Exploring Identities in Motion in Diasporic and Global Literature

Matthew Russo
Loyola University Chicago

Full manuscript: www.kon.org/urc/v13/russo.html

Abstract: The increasing ease with which individuals can move across the globe provides more opportunities for people to explore the world, but it also results in the displacement of some individuals from their native countries or “homelands.” This displacement, referred to as diaspora, is certainly not a new concept; however, the problem becomes exacerbated in an age of globalization. Two specific novels, Aleksander Hemon’s The Lazarus Project and Marjane Satrapi’s Persepolis, provide narratives focused on characters in the midst of what sociologist Robin Cohen refers to as a “victim diaspora,” but my reading of the novels suggests a slightly different view of diaspora than that suggested by Cohen (28). Particularly, I argue that the main character of each story is not necessarily searching for a lost “homeland” but rather reshaping or altering identity in response to the respective diaspora.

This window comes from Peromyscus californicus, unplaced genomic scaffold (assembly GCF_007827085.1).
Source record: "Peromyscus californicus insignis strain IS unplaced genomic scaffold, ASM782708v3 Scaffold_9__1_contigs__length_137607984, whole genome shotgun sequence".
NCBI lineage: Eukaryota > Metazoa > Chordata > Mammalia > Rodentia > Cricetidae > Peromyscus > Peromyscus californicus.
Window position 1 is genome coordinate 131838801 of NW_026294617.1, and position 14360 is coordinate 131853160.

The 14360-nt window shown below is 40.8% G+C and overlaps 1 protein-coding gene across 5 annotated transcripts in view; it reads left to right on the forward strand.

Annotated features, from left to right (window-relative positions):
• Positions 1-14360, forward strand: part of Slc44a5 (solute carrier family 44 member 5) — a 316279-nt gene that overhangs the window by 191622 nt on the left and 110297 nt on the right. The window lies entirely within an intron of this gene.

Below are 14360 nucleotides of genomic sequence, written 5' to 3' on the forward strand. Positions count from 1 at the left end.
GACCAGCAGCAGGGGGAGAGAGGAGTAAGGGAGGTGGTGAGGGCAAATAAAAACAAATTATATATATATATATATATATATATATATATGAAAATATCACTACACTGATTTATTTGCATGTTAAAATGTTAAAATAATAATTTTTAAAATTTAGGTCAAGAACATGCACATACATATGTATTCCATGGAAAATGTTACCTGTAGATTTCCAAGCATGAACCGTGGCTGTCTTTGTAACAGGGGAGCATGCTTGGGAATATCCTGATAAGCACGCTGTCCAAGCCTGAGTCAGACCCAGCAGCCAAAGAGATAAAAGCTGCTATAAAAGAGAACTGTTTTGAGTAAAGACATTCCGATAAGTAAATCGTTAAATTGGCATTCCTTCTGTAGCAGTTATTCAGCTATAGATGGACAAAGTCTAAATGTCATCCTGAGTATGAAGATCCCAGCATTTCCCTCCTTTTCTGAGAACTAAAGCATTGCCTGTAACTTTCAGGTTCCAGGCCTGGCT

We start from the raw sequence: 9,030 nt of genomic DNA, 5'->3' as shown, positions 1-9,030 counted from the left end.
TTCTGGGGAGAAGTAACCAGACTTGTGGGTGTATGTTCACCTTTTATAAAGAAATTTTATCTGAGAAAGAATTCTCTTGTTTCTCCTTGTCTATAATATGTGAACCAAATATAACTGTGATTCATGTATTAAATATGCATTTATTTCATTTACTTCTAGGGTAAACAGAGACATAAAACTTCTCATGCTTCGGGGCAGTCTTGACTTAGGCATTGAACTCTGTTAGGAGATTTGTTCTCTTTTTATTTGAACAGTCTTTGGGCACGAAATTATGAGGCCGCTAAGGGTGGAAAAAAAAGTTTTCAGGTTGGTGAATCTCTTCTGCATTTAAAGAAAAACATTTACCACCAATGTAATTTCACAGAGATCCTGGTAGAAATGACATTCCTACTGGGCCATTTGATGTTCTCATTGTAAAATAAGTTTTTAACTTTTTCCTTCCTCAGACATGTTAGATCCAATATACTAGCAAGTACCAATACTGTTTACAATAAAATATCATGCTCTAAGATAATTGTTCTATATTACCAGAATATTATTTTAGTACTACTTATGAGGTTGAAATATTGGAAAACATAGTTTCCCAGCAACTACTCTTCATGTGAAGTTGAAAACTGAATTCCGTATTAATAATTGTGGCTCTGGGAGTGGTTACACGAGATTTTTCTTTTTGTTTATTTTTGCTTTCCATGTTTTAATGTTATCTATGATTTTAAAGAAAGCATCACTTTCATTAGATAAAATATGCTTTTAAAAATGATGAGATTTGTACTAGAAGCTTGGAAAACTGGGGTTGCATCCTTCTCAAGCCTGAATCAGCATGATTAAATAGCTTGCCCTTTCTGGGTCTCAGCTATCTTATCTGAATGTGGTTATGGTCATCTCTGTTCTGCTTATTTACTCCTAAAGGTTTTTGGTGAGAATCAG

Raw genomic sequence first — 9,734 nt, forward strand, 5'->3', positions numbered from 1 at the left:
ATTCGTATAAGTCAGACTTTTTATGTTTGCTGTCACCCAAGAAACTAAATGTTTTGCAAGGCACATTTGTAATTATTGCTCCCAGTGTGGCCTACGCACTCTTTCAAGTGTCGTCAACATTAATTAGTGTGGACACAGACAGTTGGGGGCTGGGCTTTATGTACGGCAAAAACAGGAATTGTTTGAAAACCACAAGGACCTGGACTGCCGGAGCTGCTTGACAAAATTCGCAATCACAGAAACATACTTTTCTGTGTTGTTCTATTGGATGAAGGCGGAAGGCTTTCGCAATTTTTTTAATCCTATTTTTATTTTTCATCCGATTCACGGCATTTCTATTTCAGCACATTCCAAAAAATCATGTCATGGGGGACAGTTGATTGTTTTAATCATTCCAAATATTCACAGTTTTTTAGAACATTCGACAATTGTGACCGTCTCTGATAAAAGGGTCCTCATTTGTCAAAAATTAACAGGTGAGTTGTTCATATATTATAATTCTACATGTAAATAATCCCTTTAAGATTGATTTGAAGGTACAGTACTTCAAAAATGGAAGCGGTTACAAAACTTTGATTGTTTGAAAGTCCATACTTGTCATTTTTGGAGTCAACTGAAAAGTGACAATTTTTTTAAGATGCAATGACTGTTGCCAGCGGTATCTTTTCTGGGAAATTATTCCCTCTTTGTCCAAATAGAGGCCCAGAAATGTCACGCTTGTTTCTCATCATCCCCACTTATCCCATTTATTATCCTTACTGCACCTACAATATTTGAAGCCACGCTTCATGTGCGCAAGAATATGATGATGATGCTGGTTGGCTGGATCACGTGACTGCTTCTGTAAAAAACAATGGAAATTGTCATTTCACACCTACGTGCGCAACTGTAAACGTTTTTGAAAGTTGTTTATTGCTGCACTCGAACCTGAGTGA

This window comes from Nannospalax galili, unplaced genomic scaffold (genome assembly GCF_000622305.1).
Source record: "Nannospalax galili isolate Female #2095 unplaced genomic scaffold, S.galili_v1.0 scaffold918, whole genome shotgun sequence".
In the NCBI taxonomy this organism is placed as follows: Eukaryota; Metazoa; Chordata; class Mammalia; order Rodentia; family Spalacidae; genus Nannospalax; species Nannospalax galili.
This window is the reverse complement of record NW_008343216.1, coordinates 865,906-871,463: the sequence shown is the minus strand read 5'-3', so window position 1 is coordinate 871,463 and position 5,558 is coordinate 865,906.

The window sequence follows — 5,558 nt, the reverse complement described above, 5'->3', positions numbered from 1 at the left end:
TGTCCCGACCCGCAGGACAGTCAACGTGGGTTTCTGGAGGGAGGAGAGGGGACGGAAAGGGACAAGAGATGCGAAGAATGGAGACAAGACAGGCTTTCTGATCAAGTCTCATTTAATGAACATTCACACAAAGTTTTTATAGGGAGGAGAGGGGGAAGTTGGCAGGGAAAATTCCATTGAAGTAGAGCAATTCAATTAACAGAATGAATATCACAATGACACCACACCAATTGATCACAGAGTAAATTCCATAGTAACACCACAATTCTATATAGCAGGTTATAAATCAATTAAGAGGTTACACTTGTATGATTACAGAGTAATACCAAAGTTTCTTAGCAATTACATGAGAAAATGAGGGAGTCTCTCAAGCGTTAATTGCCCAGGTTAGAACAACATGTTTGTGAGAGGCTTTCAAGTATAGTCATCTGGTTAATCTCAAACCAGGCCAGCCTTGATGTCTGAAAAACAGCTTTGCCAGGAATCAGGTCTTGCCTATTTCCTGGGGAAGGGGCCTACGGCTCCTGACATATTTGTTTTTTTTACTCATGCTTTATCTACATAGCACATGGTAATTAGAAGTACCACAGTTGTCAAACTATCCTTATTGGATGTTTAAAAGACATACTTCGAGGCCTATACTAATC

Introduction Whether conceived in terms of individuals or groups, identity has many precedents ranging from cultural backgrounds to the types of TV shows one grows up watching. This already-general part of the human experience is increasingly complicated by the process of globalization. In his article, “Disjuncture and Difference in the Global Cultural Economy,” sociologist Arjun Appadurai presented a framework for analyzing globalization by breaking it down into various global flows or “-scapes,” including “ethnoscapes” (588-589). Appadurai noted that in an increasingly global world, individuals are continually moving and dispersing at greater distances across the globe. He mentioned two specific groups affected in this process, immigrants and refugees, which are particularly pertinent in discussions of identity in an age of globalization (Appadurai, 589). Specifically, many of these individuals will struggle with their identity due to the highly precarious nature of diaspora, which is defined by Susan Stanford Friedman as “migration plus loss, desire, and widely scattered communities held together by memory and a sense of history over a long period of time” (268).

Read the full manuscript: www.kon.org/urc/v13/russo.html